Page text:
“I think it gives us a new energy, that’s always exciting. I think that’s always good for players, when they have that new energy,” Wade said, noting the benefits to having so many new faces around. Yet, having to bring so many people up to speed so quickly can also have it’s challenges.
“You know, everybody wants it to work right away, so it’s process. You just have to have a little bit of patience.” He also went on to say that now is the time for trial and error, and for learning — which surely the Raptors have had time for. They’ve only had two preseason games as they head into their third week since training camp started on October 3rd. They’ll head to Wade’s old stomping grounds, Chicago, to play on Tuesday before coming back to Toronto to wrap up the preseason on Friday.
Wade also mentioned another easy thing in getting everyone up to speed on the Raptors’ new system has been the level of basketball IQ that the players, coaches and staff all have. Something that Darko Rajakovic mentioned on media day, when asked about what Wade will bring to the staff, was how much he prioritized international experience in his hiring. Wade himself, along with his experience coaching in the WNBA as a head coach and assistant coach, also worked overseas as a coach in Russia and France.
Any way you slice it, by season’s end, one coach is going to be right about the state of Toronto’s NBA team.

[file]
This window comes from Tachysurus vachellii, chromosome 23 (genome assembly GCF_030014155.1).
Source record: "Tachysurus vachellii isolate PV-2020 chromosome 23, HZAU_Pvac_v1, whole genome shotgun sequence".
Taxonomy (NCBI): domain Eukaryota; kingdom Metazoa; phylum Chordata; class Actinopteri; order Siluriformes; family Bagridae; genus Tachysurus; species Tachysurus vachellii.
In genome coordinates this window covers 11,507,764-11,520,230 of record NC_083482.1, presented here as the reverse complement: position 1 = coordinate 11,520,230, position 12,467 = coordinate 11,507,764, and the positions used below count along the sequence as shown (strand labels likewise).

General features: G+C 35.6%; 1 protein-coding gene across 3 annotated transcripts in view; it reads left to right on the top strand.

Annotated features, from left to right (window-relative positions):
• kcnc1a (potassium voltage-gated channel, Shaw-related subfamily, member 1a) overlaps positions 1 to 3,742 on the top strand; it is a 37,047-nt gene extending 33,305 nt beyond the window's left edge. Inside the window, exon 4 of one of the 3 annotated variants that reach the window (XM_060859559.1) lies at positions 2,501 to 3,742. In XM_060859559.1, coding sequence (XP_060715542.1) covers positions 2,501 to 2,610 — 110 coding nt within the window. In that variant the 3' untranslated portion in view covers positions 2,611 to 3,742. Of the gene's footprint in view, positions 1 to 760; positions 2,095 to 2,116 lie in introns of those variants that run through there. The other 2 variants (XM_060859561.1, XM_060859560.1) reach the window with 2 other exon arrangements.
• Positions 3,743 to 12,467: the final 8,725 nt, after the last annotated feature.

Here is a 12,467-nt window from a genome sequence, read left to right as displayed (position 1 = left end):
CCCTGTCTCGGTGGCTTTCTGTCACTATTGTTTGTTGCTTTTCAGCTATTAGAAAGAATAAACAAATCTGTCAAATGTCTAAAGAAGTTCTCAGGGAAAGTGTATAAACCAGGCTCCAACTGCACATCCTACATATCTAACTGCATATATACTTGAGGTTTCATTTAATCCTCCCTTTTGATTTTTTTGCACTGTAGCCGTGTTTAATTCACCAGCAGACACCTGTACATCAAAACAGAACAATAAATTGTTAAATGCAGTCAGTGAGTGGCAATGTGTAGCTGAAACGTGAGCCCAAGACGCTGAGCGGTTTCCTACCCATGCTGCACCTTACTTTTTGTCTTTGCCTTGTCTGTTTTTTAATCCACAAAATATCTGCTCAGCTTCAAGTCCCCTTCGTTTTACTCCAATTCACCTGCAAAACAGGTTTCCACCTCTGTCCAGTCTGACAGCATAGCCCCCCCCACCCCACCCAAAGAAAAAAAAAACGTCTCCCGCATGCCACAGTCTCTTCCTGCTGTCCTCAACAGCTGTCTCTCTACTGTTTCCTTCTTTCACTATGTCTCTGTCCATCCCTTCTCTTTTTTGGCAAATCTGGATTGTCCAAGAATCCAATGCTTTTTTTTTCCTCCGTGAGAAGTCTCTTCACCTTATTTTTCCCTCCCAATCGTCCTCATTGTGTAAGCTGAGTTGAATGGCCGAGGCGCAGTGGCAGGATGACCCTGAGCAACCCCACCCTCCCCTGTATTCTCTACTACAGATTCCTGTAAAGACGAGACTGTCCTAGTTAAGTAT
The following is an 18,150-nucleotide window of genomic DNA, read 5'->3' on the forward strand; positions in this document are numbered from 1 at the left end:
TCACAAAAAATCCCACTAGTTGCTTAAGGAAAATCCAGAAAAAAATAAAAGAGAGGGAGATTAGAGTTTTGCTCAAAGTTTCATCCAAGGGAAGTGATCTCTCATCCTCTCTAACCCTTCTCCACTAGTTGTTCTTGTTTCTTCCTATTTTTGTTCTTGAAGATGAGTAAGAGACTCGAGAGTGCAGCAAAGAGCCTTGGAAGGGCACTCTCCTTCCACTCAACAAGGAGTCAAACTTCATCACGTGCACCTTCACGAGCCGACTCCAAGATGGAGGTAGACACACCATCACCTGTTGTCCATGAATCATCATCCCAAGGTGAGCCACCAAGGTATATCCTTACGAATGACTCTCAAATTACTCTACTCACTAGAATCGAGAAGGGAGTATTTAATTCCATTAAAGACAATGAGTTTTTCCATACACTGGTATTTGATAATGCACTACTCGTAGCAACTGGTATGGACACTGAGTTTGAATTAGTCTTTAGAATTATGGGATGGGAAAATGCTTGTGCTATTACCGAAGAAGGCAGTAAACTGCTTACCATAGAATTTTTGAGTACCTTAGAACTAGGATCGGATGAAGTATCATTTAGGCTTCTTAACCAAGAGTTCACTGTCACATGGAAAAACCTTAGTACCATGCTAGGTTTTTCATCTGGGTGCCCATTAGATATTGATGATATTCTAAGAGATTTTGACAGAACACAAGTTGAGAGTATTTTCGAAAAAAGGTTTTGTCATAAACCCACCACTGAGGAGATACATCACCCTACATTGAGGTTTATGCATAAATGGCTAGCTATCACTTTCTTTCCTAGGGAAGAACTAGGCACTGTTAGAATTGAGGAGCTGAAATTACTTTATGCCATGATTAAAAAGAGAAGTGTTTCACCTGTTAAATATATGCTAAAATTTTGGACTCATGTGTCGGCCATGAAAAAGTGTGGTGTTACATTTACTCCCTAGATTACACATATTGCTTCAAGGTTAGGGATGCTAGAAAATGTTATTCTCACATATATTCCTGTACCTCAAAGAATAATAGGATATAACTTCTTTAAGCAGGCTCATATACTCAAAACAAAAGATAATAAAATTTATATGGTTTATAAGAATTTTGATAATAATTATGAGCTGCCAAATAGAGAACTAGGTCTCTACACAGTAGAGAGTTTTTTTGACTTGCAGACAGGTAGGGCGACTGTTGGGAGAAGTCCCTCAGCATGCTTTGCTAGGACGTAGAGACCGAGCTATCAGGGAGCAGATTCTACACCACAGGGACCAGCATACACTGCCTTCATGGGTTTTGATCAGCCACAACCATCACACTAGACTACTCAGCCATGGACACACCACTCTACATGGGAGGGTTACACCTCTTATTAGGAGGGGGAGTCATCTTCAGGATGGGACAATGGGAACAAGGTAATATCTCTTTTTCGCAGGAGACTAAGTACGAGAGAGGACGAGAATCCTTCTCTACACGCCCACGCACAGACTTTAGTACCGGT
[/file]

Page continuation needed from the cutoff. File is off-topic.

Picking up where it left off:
It’ll either be Nurse, who ran the NBA’s shortest bench over the past couple of seasons because he clearly believed there was nobody sitting down there who deserved a bigger opportunity, never mind upper management’s pleadings to the contrary.
Or it’ll be Rajakovic, who got the job after Nurse was fired in part by insisting there is talent lying dormant in Toronto that’s poised to blossom with the right encouragement. It’s a line of thinking that just happened to jibe with the off-season insistence of team president Masai Ujiri.
“I think there’s talent (on the bench). It just hasn’t come out yet,” Ujiri said after he fired Nurse in April. “We’re still developing, and this takes time sometimes. Maybe we could be wrong, but we still believe in those kids as talents.”
Maybe there’ll be no better example of those divergent outlooks than Malachi Flynn, who has languished on the pine alongside the allegedly untapped talents of Christian Koloko and Precious Achiuwa, among others. Drafted 29th overall by Toronto back in 2020, by last season Flynn played in just 53 games; he was left on the bench for the duration of the other 29 — 30 if you count the play-in loss to Chicago in which he was never asked to check in. And even when Flynn did get on the floor, he usually didn’t last long, averaging 13 minutes a game.
And yet, when Rajakovic was asked about Flynn after Monday’s practice at the OVO Athletic Centre, the new coach’s eyes bulged with excitement.
“Malachi,” said Rajakovic, “is somebody who I have a very high confidence in.”
The obvious followup question, glimpsing Flynn’s nondescript career stat line, would be: Um, why?
“I think he’s a player that he’s not even close to maxing out,” the new coach said. “I think there is so much room for growth in his game on the ball and off the ball. I think he’s really good off ball coming as a secondary guy, coming off wide pindowns or second side pick and rolls. I think he’s somebody who can break down the defence pretty well and touch the paint. And we’re just going to continue working on those skills with him, like finishing, finding the open man. Like (Sunday) night (in a pre-season win against Australia’s Cairns Taipans), he was wide open for a layup and he tried to make the extra pass. Just score. When nobody’s stopping you and you beat the defence, be aggressive to score.”